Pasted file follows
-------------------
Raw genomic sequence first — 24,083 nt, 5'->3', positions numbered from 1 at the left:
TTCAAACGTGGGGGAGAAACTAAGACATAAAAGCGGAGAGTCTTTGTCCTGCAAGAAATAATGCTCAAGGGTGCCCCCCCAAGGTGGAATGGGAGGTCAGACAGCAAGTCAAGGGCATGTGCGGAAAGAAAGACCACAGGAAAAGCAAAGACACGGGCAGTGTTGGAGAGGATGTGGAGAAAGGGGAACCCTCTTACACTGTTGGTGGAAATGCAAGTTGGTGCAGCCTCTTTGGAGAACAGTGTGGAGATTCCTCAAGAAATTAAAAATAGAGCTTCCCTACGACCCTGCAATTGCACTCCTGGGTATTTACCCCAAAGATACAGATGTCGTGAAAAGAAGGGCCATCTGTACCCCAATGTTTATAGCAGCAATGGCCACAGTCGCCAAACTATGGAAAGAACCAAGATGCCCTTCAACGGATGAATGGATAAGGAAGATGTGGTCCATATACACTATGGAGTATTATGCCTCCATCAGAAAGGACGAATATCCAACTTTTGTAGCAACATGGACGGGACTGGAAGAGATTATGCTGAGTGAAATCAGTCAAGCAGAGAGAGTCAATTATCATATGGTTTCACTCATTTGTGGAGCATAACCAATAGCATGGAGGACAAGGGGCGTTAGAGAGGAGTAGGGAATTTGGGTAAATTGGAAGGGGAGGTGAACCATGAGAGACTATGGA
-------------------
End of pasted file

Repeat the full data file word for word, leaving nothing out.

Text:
Raw genomic sequence first — 24,083 nt, 5'->3', positions numbered from 1 at the left:
TTCAAACGTGGGGGAGAAACTAAGACATAAAAGCGGAGAGTCTTTGTCCTGCAAGAAATAATGCTCAAGGGTGCCCCCCCAAGGTGGAATGGGAGGTCAGACAGCAAGTCAAGGGCATGTGCGGAAAGAAAGACCACAGGAAAAGCAAAGACACGGGCAGTGTTGGAGAGGATGTGGAGAAAGGGGAACCCTCTTACACTGTTGGTGGAAATGCAAGTTGGTGCAGCCTCTTTGGAGAACAGTGTGGAGATTCCTCAAGAAATTAAAAATAGAGCTTCCCTACGACCCTGCAATTGCACTCCTGGGTATTTACCCCAAAGATACAGATGTCGTGAAAAGAAGGGCCATCTGTACCCCAATGTTTATAGCAGCAATGGCCACAGTCGCCAAACTATGGAAAGAACCAAGATGCCCTTCAACGGATGAATGGATAAGGAAGATGTGGTCCATATACACTATGGAGTATTATGCCTCCATCAGAAAGGACGAATATCCAACTTTTGTAGCAACATGGACGGGACTGGAAGAGATTATGCTGAGTGAAATCAGTCAAGCAGAGAGAGTCAATTATCATATGGTTTCACTCATTTGTGGAGCATAACCAATAGCATGGAGGACAAGGGGCGTTAGAGAGGAGTAGGGAATTTGGGTAAATTGGAAGGGGAGGTGAACCATGAGAGACTATGGA